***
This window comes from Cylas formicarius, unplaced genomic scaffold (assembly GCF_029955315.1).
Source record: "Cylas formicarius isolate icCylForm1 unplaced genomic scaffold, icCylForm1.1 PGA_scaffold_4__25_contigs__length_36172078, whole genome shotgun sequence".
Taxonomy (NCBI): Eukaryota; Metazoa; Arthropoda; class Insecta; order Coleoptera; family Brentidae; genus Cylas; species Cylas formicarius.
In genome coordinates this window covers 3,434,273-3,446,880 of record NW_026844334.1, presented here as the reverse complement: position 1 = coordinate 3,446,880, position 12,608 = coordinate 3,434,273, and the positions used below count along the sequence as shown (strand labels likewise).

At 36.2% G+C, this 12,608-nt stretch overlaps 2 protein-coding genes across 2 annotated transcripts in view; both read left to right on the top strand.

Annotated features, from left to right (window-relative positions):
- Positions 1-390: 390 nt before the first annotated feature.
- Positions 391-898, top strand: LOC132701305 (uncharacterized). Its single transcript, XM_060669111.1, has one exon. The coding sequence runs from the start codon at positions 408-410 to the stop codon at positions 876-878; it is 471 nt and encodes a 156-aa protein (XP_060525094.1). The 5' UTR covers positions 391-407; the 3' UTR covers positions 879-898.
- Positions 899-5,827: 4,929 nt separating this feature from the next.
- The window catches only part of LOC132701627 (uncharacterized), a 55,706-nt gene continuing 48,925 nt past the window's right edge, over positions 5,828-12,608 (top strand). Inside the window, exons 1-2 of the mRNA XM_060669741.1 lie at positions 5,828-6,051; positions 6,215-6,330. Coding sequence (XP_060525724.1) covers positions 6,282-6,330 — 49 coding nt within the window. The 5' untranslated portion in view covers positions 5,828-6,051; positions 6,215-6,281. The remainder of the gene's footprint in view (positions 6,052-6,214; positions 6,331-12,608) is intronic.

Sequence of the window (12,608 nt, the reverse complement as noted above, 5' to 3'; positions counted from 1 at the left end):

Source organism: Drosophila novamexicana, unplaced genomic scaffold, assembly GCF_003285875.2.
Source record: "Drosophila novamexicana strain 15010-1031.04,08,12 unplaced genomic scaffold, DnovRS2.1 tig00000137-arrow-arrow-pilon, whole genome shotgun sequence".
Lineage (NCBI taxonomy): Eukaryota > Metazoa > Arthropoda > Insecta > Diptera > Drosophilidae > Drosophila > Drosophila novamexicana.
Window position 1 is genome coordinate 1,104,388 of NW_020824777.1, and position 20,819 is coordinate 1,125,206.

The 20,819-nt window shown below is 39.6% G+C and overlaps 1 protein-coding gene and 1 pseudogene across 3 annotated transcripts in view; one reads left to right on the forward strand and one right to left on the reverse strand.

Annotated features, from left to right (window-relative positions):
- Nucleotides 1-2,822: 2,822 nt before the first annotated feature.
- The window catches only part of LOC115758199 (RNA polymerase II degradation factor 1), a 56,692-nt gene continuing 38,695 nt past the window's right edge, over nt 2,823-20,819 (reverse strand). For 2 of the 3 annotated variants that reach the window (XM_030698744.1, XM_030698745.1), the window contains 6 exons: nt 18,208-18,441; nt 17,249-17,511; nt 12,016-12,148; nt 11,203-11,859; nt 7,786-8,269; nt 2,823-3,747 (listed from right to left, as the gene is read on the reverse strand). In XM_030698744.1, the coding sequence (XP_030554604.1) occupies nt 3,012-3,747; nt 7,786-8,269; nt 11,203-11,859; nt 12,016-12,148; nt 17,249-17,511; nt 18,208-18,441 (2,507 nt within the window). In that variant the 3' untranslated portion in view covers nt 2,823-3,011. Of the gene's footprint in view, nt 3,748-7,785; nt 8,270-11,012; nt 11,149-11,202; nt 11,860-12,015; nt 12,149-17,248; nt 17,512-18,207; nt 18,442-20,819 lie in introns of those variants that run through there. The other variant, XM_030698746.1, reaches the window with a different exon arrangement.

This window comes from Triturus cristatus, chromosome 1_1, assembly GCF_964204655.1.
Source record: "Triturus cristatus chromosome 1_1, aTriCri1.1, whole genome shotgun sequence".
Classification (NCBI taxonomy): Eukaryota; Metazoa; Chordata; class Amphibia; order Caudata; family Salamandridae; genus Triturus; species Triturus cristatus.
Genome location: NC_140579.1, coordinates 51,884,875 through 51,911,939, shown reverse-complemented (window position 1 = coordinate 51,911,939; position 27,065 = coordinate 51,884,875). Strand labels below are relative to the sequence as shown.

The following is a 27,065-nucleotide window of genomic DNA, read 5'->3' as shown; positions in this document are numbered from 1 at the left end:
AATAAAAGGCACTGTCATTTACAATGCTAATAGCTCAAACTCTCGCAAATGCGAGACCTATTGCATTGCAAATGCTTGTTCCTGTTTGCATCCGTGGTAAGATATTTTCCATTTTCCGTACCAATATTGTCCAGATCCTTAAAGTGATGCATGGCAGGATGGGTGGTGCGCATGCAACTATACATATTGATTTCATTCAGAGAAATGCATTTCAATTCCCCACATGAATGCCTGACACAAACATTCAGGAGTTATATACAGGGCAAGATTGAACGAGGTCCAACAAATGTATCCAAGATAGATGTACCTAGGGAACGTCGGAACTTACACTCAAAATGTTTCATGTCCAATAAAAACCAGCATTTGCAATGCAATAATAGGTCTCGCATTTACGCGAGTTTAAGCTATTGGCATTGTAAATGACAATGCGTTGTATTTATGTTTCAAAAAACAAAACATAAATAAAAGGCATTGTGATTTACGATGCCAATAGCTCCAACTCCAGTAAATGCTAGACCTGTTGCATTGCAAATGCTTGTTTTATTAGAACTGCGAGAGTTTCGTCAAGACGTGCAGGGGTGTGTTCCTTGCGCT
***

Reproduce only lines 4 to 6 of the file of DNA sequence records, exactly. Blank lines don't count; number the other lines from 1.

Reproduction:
In genome coordinates this window covers 3,434,273-3,446,880 of record NW_026844334.1, presented here as the reverse complement: position 1 = coordinate 3,446,880, position 12,608 = coordinate 3,434,273, and the positions used below count along the sequence as shown (strand labels likewise).

At 36.2% G+C, this 12,608-nt stretch overlaps 2 protein-coding genes across 2 annotated transcripts in view; both read left to right on the top strand.

Annotated features, from left to right (window-relative positions):